The language of heaven and hell.

About two months ago, I came across the above billboard. I wound up tweeting it with this snarky comment attached; “So, what you are saying is…” The follow up comments were as expected (mocking, laughter, the few defenders) and there were a couple shares via face book. All that is simply to state that if I wanted to follow in a popular bloggers footsteps, I could have posted my own “Church Sign of the Day.”

But there’s more to this sign than a simple case of bad grammar and silly phrasing.

While the meaning seems at first unclear (does God save everyone? Or is it that everyone in hell believes?) this church reveals itself to be deeply entrenched in the “us vs. them, convert or else” discourse that so permeates evangelical Christianity. The language used is all about knowing some sort of secret; some secret about the final destination of the ones who don’t go to church (but should). And in doing this, the church locks itself into certain language about hell. That language is this; “there is a real physical hell, it will be horrible there and because it’s horrible there, you will know there is a God.” Scare tactic Christianity at it’s finest.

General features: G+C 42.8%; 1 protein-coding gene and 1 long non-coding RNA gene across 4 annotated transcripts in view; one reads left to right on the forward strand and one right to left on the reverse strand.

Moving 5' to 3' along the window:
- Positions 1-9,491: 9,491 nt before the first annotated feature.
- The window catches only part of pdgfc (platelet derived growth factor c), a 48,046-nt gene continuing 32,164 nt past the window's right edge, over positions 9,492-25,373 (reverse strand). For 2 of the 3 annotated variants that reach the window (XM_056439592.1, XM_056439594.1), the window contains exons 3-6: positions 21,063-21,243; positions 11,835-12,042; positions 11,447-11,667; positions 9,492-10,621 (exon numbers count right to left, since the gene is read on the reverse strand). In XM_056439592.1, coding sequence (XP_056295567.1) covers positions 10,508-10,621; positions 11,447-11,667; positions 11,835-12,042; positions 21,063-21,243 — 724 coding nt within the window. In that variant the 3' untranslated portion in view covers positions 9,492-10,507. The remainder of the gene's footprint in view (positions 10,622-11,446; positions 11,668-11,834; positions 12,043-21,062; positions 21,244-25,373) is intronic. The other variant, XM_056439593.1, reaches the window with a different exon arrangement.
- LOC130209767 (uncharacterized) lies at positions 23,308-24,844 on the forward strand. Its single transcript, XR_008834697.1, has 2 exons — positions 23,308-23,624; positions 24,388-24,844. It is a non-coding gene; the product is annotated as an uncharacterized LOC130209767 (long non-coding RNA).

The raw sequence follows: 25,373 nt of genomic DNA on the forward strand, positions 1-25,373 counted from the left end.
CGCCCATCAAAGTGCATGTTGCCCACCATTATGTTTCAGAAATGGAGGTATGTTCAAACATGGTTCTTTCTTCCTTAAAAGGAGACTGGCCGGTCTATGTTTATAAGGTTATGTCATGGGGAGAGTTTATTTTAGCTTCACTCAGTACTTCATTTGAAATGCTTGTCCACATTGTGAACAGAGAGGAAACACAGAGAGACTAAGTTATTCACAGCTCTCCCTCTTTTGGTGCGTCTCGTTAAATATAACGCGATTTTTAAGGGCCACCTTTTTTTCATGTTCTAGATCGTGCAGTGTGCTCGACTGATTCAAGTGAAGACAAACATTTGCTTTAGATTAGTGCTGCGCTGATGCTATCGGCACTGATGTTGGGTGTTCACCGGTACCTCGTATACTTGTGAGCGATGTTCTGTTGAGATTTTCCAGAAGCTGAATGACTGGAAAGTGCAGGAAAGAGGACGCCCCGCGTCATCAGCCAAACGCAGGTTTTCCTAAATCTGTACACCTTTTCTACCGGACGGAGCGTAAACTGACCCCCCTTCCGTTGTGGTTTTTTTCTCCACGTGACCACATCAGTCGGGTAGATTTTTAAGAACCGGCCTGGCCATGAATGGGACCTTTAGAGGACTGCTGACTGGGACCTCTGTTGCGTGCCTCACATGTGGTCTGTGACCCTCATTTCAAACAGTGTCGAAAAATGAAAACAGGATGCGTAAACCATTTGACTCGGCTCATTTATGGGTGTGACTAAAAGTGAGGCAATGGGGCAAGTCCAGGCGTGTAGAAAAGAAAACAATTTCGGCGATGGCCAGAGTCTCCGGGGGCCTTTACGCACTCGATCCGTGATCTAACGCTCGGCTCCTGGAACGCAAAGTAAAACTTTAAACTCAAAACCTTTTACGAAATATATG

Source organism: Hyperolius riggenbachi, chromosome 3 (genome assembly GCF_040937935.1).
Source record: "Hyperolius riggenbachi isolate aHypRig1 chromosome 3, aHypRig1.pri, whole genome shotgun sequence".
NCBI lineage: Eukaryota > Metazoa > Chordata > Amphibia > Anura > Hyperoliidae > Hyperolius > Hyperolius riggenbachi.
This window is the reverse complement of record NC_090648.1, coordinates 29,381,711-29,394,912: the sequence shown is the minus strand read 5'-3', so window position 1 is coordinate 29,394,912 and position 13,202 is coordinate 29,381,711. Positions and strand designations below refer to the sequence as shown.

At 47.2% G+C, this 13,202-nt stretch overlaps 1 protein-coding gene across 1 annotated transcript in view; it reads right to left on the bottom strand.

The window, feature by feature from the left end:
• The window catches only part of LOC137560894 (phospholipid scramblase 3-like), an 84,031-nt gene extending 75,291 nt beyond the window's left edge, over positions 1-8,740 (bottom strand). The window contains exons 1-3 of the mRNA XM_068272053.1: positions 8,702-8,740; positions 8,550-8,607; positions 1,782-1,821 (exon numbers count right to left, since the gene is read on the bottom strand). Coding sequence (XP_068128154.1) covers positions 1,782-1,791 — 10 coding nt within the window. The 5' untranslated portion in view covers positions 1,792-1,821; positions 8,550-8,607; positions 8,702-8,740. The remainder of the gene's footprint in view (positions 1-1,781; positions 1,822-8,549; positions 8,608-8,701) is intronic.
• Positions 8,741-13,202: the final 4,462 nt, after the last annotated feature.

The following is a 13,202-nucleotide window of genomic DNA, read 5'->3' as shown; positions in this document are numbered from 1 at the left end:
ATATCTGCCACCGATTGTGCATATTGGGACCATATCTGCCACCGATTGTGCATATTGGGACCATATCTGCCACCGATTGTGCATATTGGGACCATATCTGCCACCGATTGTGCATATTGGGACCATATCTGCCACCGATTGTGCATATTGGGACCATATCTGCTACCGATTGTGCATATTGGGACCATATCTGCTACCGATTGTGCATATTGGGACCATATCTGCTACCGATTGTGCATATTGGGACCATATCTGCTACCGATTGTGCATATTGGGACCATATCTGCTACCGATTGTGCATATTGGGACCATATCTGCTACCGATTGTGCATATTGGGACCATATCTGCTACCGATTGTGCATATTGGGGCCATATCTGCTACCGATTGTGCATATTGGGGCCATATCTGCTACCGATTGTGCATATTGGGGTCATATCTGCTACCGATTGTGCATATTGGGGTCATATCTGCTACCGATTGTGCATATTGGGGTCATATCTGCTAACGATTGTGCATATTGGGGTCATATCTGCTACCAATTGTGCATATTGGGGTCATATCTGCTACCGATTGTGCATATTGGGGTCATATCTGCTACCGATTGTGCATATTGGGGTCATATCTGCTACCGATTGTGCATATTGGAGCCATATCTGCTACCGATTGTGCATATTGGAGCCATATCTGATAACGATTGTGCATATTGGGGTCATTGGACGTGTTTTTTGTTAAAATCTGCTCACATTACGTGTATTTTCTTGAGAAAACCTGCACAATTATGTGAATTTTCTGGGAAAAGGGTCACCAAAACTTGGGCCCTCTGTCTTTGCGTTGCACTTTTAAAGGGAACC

This is the kind of language of hell I was brought up in. The church culture I was apart of would have been proud of such statements, as the end goal was proving that “we” have the right answer and all the knowledge. The unfortunate things is, the Christian scriptures are unclear as to what hell actually is (do not confuse figurative language with literal language) and for all intents and purposes, the bible is clear on one thing; those who don’t believe in Jesus, don’t believe in him, won’t have “eternal life.”